The first feature is the fact that medicine, like capitalism, has no need for a special dogmatics because it is limited to borrowing its fundamental ideas from biology. Unlike biology, however, medicine articulates these ideas in a Gnostic or Manichean sense; that is to say, through an exacerbated dualistic opposition. There is a malign god or principle—namely, the disease, whose specific agents are, say, bacteria and viruses—and a beneficent god or principle—which is not health, but recovery, whose cultic agents are doctors and therapy. As in every Gnostic faith, these two principles are clearly separated but can, in praxis, contaminate one another: the beneficent principle and the doctor who represents it can err and unknowingly collaborate with their enemy, without thereby invalidating either the reality of the dualism or the cultic necessity through which the beneficent principle fights its battle. It is indeed significant that the theologians who have to entrench this strategy represent a science—virology—that does not possess its own place but stands at the border between biology and medicine.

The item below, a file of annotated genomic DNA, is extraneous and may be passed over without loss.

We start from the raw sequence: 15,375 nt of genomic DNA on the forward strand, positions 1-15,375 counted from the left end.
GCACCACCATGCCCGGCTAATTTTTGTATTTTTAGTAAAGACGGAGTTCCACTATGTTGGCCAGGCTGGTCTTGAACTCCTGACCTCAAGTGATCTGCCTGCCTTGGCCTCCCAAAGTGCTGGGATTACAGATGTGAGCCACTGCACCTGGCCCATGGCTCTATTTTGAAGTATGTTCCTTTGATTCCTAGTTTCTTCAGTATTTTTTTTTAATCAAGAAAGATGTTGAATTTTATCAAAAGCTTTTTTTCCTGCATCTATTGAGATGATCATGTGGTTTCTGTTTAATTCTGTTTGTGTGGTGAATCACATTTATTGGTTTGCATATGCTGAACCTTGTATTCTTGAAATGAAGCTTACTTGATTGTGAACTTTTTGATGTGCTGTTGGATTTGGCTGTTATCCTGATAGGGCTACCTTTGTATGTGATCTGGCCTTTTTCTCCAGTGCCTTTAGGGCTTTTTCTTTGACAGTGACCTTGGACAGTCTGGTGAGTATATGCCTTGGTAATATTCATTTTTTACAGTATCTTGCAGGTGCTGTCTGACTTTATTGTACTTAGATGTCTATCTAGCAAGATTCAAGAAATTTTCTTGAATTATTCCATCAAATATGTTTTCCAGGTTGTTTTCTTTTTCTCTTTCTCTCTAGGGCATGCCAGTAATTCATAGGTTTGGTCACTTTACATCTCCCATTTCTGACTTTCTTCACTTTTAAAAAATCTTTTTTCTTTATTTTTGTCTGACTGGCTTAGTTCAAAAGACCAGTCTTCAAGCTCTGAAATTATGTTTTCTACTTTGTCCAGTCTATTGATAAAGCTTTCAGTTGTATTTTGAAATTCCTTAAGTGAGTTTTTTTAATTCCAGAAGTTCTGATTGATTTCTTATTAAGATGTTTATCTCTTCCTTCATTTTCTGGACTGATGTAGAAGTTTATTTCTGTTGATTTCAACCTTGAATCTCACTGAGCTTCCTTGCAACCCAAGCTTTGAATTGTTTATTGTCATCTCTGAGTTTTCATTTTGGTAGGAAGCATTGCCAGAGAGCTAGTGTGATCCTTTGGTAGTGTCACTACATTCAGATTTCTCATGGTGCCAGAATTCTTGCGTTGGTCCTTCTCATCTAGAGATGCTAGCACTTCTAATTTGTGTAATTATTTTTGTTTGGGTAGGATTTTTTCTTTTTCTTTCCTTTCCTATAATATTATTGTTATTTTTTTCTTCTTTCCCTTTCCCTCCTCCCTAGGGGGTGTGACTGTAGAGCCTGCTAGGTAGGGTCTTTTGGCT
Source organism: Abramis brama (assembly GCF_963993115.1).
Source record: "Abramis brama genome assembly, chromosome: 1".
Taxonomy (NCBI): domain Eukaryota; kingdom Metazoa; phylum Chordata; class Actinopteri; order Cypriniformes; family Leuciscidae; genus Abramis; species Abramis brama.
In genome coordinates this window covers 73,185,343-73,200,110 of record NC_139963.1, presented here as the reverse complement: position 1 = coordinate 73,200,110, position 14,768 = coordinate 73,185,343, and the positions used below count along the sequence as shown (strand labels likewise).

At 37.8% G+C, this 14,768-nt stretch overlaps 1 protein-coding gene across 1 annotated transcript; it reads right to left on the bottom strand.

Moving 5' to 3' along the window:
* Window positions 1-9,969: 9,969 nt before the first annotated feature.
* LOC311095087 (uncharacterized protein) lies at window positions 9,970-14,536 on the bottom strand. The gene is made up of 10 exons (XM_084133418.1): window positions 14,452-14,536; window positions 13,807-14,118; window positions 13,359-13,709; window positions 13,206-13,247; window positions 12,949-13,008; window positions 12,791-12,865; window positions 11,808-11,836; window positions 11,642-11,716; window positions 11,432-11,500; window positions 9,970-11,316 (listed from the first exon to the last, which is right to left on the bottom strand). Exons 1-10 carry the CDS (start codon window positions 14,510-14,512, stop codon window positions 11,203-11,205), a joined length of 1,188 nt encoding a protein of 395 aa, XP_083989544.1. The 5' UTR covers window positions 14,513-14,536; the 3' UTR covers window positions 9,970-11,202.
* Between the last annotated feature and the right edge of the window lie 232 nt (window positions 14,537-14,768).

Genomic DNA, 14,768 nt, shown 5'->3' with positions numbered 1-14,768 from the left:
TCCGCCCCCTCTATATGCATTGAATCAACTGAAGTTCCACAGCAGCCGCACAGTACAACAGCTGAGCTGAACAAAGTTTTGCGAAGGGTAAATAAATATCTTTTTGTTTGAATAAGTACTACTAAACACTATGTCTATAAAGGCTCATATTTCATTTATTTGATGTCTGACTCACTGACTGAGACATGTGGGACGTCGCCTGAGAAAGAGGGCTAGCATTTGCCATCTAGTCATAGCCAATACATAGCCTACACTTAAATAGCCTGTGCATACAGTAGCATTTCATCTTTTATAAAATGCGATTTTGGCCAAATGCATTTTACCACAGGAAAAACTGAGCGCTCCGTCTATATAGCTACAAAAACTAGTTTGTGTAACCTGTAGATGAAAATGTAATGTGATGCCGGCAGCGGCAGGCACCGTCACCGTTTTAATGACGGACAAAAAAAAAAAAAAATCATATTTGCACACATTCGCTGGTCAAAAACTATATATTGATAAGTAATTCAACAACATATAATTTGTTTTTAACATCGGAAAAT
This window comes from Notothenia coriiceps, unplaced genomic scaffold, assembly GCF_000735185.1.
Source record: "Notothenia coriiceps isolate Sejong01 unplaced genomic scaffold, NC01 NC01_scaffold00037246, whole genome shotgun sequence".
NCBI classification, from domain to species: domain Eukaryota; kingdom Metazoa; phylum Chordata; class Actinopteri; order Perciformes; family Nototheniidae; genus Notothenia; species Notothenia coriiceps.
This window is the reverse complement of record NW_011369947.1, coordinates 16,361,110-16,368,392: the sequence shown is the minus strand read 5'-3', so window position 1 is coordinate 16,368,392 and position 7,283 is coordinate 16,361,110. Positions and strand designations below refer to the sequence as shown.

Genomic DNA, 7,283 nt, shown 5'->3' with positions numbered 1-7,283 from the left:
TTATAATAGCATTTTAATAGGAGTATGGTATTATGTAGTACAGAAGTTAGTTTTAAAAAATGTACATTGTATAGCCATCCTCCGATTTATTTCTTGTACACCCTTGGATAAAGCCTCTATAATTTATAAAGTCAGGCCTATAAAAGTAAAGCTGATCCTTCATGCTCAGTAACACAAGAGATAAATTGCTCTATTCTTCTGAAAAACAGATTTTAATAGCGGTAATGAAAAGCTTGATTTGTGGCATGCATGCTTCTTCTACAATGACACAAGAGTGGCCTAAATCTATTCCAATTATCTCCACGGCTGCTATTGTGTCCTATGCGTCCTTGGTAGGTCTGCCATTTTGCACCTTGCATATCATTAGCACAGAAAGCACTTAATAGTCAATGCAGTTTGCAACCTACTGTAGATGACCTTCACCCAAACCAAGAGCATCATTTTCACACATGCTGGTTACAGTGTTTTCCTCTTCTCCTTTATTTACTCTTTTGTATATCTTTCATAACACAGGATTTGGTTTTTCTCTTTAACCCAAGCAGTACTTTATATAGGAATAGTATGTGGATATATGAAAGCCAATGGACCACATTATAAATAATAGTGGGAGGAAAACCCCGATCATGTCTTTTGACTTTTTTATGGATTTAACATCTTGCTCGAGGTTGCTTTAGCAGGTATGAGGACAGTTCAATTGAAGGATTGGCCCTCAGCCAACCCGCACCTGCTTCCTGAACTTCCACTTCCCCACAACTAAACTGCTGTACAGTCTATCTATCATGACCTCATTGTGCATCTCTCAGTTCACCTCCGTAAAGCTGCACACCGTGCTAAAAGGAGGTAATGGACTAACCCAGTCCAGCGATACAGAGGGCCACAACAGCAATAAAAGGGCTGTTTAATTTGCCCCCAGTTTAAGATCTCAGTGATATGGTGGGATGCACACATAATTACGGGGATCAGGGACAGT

If until now this cultic practice was, like every other liturgy, episodic and limited in time, the unexpected phenomenon which we are at present witnessing is that it has become permanent and ubiquitous. The cultic practice no longer concerns taking medications, being visited by a doctor, or undergoing surgery. Rather, the entire life of human beings must become, at every instant, the site of an uninterrupted cultic celebration. The enemy (the virus) is omnipresent and must be fought constantly and ceaselessly. The Christian religion knew such totalitarian tendencies as well, but they pertained only to some individuals—monks, in particular—who chose to entrust their whole existence to the principle of “pray[ing] without ceasing.” Medicine-as-religion embraces this Pauline precept and, at the same time, reverses it: whereas monks gathered in monasteries in order to pray together, the cult must now be practiced no less assiduously but with its devotees also remaining separate and at a distance from one another.